Some people say that gold is dead. They point to deflationary pressures and a bear market that started back in September of 2011. The bulls have been wrong for years; however, that may be about to change…
"The severely adverse scenario is characterized by a severe global recession, accompanied by a period of heightened corporate financial stress and negative yields for short-term U.S. Treasury securities.... As a result of the severe decline in real activity and subdued inflation, short-term Treasury rates fall to negative ½ percent by mid-2016 and remain at that level through the end of the scenario."
The recent reversal is definitely positive. Both false breakouts and false breakdowns often turn out to be reliable trend change signals. An additional bonus in this case was that the initial breakdown has induced widespread capitulation. Contrary to the immediately preceding rally attempt, the current one has been a “scared rally” so far. The mainstream financial press is still busy penning obituaries on gold, which is generally a good sign as well.
After the biggest two-day surge in oil in seven years, early in the overnight session both Brent and WTI continued their run for a third day, entering a bull market, 20% up from recent lows hit just last week (still 15% down on the year) when Saudi Arabia spoiled the momentum party after the world’s biggest crude exporter said it’s keeping up investments in energy projects while diesel consumption in China dropped for a fourth consecutive month, signaling an industrial slowdown. And thanks to the near record correlation between equities and oil, global stocks and US equity index futures initially rose only to slide following the Saudi comments.
Fruit, Vegetable Prices Soar In Canada: "If You Insist On Eating Tomatoes, You're Going To Pay For It"Submitted by Tyler Durden on 01/23/2016 11:58 -0500
"Going forward I think we’ll see even higher upward pressure on imported fruits and vegetables. If not for weather conditions, certainly that low Canadian dollar will affect it. Because the numbers we’re talking about today are from December and now in January we’re almost five to six per cent lower on that dollar….If people insist on eating fresh tomatoes and pineapple in January, they’ll be forced to pay for it.”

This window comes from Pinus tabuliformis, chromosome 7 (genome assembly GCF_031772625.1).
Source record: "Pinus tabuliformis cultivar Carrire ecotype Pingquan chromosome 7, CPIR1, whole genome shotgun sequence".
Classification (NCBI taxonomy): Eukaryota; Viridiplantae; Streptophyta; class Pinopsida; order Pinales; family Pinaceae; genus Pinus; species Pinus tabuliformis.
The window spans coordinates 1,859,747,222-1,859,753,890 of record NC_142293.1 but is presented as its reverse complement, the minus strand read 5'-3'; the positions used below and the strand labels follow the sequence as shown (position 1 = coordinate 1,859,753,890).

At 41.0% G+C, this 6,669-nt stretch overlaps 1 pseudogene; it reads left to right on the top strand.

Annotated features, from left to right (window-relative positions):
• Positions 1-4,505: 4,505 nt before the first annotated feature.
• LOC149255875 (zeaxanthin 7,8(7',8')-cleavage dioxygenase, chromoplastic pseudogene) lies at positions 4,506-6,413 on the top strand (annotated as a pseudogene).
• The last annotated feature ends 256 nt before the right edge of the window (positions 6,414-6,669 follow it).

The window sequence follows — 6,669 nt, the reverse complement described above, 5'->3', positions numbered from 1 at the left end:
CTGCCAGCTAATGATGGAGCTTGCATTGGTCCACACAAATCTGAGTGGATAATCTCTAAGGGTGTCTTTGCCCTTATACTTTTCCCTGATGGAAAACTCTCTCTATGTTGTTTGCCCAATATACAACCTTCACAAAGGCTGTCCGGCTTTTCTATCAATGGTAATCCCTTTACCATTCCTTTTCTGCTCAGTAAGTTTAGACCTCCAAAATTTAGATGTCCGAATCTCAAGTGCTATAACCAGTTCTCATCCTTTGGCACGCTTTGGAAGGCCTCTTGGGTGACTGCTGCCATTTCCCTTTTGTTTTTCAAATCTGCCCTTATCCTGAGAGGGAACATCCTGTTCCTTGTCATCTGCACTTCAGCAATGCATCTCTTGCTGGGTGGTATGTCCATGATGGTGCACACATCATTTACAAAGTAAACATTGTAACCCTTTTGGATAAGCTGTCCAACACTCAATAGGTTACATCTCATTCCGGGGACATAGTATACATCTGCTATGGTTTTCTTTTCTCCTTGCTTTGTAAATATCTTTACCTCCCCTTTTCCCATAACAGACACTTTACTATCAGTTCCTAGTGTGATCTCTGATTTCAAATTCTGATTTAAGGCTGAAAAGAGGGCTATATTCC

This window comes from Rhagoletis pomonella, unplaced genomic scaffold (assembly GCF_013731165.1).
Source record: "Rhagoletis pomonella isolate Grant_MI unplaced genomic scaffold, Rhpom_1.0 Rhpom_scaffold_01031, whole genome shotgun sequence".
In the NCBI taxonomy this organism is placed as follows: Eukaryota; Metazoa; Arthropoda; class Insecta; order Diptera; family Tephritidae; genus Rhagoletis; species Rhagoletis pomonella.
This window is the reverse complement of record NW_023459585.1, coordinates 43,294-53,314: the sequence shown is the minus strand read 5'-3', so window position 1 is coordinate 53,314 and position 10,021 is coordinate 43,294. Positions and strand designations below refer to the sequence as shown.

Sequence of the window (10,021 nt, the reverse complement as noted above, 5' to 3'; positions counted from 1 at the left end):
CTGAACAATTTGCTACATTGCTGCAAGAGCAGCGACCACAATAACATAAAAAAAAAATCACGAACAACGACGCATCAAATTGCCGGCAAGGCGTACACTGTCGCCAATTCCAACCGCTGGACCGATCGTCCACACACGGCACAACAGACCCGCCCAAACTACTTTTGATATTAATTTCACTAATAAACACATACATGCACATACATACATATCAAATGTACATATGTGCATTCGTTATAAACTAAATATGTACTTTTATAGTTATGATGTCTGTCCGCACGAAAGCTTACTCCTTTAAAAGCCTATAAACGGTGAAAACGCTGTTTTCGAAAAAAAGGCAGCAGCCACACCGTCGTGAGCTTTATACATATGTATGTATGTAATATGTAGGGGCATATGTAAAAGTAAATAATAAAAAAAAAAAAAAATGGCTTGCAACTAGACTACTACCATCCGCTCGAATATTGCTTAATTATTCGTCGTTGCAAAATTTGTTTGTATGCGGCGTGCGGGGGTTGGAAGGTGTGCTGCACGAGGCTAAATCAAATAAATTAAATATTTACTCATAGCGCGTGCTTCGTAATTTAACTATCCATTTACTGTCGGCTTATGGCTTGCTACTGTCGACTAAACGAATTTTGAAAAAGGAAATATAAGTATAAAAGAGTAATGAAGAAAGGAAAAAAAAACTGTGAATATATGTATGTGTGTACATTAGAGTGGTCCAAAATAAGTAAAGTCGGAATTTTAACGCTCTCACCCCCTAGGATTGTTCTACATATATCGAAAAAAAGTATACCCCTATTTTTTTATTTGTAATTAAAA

With oil prices dipping below $30 and dire forecasts for the already-low Canadian dollar, the National Hockey League (NHL) is taking a hit that would normally lead to a mass exodus of players to Russia - if the ruble wasn’t tanking as well.
Canada’s oil “dream” is dying thanks to the inexorable slide in crude prices and as the IEA made clear earlier today, the pain is set to persist for the foreseeable future as the world “drowns in oversupply.” Now, the Bank of Canada must make a choice: cut to support the economy and the country's dying oil patch, or hold to shore up the plunging loonie. Whatever the BOC decides on Wednesday, some say the country's depression means NIRP is right around the corner.
- Spot the common thread: China's growth hits quarter-century low, raising hopes of more stimulus (Reuters)
- And here: China stocks climb on hopes for new economic stimulus (Reuters)
- Welcome to the Crisis Economy, Where Tumult Reigns (WSJ)
- IEA Sees Risk of World Drowning in Oil (BBG)
- IEA Sees Iran's Return Intensifying Battle for Europe Oil Market (BBG)
- China 2015 power, steel output drop for first time in decades (Reuters)
Gold retains a key role of a major diversifier in well-structured retail investment and pension portfolios ... core defensive and hedging properties vis-à-vis global currencies and fixed income, as well as oil and a range of other commodities.
Central banks have lost their aura of omnipotence.
With the US closed today for Martin Luther King Holiday, global risk tone has once again been set entirely by oil, which opened sharply lower at fresh 12 year lows on fears of an Iran oil glut, but has steadily rebounded on the latest OPEC comments, and at last check both WTI and Brent were unchanged trading in the low $29's on muted volume. With Asian markets mixed, European shares swung between gains and losses, while the yen weakened as China stepped up efforts to curb foreign speculation against its currency. Crude oil rose from a 12-year low after the Organization of Petroleum Exporting Countries forecast a decline in supplies from rival producers.
Global Risk Off: China Reenters Bear Market, Oil Tumbles Under $30; Global Stocks, US Futures GuttedSubmitted by Tyler Durden on 01/15/2016 06:57 -0500
Yesterday, when looking at the market's "Bullard 2.0" moment, which in many ways was a carbon copy of the market's response to Bullard's "QE4" comments from October 17, 2014 until just a few minutes before the market close when suddenly selling pressure appeared, we said that either the S&P would soar - as it did in 2014 - hitting all time highs just a few months later, or the "Fed is now shooting VWAP blanks." Judging by what has happened since, in what may come as a very unpleasant surprise to the "the market is very oversold" bulls, it appears to have been the latter.
"The Alberta Public Service is made up of hard working and dedicated women and men who do valuable work each and every day in the service of Albertans. However, to maintain stability and protect jobs within the public service, we must deal with the economic realities we’re facing.”
- Islamic State launches militant assault on Indonesia's capital (Reuters)
- Three winners emerge in $1.6 billion Powerball jackpot (Reuters)
- European Stocks Tumble, Credit Markets Weaken on Growth Concern (BBG)
- Stocks and commodity currencies floored by new oil plunge (Reuters)
- China Bear Market Looms as PBOC Fails to Stop Flight to Safety (BBG)
- Anxious phone calls, tense moments before Iran's Supreme Leader okayed U.S. sailors' release (Reuters)